Friday, October 15, 2010

Yasukuni Shrine

As I wrote in the previous post, hubby and I had been to hubby’s ancestral home in Nagoya for Obon festival in mid-August. On our way to Nagoya, we first went to the Embassy of India in Tokyo where we had some personal work on August 11th and 12th. The working hours at the embassy are from 9 to 11 in the morning. Both the days we finished our work at the embassy by 11 am. After finishing the work, on August 11th we went to see baseball game at a stadium, and on August 12th we visited a nearby shrine named Yasukuni Shrine.

Yasukuni Shrine is a Shinto shrine located at Kudanshita in Tokyo. In fact, this shrine is located just next to the Embassy of India. The shrine was founded in 1869 as Tokyo Shokonsha, and was renamed Yasukuni Shrine in 1879. It was built in order to commemorate and worship those who have died in war and sacrificed their lives for Japan. Currently, more than 2466000 deities are enshrined at the shrine. These deities are souls of people who sacrificed their lives for the nation since 1853 during several wars such as the Boshin War, the Seinan War, the Sino-Japanese war, the Russo-Japanese war, World War I, the Manchurian Incident, the China Incident, and World War II. Although the shrine commemorates the people whose lives were dedicated to the service of Imperial Japan, the shrine became an autonomous religious institution in 1945 due to the separation of religion and the Japanese government. Inside the shrine precinct, there is a war museum that has historically important wills and relics. Also, there are various statues to commemorate mothers and animals who sacrificed their lives in the wars.

Hubby and I entered Yasukuni Shrine premises from the main entrance. At the main entrance there is a stone pillar named Shagou Hyou on which the name of the shrine is engraved. Just behind this pillar we saw the first shrine torii gate (Great Gate) named Daiichi Torii. The steel structure was the largest torii in Japan when it was first erected in 1921 to mark the main entrance to the shrine. The present torii was erected in 1974 after the original was removed in 1943 due to damage caused by exposure to wind and rain. The present torii is 25 meters high and 34 meters wide.
Hubby standing in front of Shagou Hyou stone pillar

Shagou Hyou with Daiichi Torii in the background

I am looking at Daiichi Torii

Daiichi Torii as viewed from inside the shrine premises

As we walked inside the shrine premises, we saw a statue of Omura Masujiro near the monumental main entrance of the shrine. The statue was created by Okuma Ujihiro in 1893 and installed inside the shrine. It is the first western-style bronze statue of Japan. Omura Masujiro (1824-1869) was the founder of modern Japanese Army who devoted a lot of efforts in establishing Yasukuni Shrine.
I am standing in front of the bronze statue of Omura Masujiro

Bronze statue of Omura Masujiro

As we walked along the causeway to the shrine, we came across the second shrine torii gate named Daini Torii. This gate was built in 1887 to replace a wooden one which had been erected earlier. This is the biggest bronze torii gate in Japan.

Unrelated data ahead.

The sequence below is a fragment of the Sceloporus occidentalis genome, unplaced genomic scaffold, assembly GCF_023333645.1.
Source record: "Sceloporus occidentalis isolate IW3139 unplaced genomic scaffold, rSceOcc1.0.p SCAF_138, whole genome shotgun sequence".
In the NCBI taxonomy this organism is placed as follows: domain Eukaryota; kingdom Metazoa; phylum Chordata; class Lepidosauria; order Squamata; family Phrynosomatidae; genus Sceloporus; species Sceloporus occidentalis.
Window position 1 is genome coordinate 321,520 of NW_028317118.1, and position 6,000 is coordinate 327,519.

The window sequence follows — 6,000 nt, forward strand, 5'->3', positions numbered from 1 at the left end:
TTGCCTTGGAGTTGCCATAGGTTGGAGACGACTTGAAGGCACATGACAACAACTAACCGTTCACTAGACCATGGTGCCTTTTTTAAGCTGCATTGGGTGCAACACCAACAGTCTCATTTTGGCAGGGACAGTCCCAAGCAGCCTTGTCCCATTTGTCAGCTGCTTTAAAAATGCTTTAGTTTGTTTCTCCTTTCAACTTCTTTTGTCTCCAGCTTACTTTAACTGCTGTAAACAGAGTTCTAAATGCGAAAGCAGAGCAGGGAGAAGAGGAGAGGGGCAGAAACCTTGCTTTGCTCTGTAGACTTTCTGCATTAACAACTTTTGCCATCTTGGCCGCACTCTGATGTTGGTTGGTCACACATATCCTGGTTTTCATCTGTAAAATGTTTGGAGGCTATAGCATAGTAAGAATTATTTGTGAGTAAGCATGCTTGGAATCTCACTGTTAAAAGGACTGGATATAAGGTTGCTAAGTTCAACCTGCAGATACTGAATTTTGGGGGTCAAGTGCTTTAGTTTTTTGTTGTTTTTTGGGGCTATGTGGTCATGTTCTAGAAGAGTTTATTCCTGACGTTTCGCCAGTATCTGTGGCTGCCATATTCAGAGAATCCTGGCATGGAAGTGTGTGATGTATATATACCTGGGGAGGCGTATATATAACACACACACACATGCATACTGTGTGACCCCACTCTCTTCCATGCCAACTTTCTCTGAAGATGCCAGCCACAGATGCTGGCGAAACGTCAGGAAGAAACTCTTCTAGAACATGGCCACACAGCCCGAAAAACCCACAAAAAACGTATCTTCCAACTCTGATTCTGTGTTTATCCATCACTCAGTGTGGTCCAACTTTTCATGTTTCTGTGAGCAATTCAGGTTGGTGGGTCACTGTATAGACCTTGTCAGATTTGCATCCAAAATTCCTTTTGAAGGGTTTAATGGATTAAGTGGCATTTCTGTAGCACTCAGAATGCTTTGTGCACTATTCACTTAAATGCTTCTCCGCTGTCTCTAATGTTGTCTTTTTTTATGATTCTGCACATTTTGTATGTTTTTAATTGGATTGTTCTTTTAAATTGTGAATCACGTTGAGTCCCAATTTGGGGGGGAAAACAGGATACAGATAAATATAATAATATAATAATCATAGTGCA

Hubby walking along the causeway to the shrine

Daini Torii

Immediately following the Daini Torii is the Main Gate named Shinmon. The magnificent six meter tall cypress gate was built in 1934 and restoration work on the gate was done in 1994. Each of its two doors bears a chrysanthemum crest measuring 1.5 meters in diameter.
Hubby standing in front of Shinmon

A door of Shinmon bearing chrysanthemum crest

Next, we came across the third shrine torii gate named Chumon Torii. It is the last torii gate that the visitors have to pass through before reaching the main hall of the shrine. The current torii gate was rebuilt in 2006 using cypress harvested in Saitama prefecture.
Chumon Torii with Haiden main hall in the background

After passing through several gates, we were right in front of the main hall of the shrine named Haiden. The main hall was built in 1901 and its roof was renovated in 1989. This hall is the main prayer hall where worshippers come to pay their respects. There is a wooden offertory box in front of the hall. Also, there are white screens hanging off the ceiling of the hall. I prayed at the main hall for world peace.
I am standing in front of Haiden main hall

Right behind the main hall is the main shrine named Honden where the enshrined deities reside and the priests perform Shinto rituals. Honden was built in 1872 and renovated in 1989. This building is closed to the general public and so we could not enter the main shrine.

On the shrine grounds, there are many other important religious structures, a museum, tea house, a Noh theater, sumo ring, and several other structures. But we did not visit all of them as we did not have that much time.

We came out of the shrine premises through a stone shrine torii gate named Ishi Torii located on the south end of the main causeway. This torii gate was built in 1932. Hubby was a bit confused about the exit and so looked up a map located near the gate.
Hubby reading a map inside the shrine premises

I am standing in front of Ishi Torii

In the evening, we took shinkansen bullet train from Tokyo and reached hubby’s ancestral home in Nagoya by 8 pm. We stayed with our relatives for two days and had a nice time. I will write about this in the next post.

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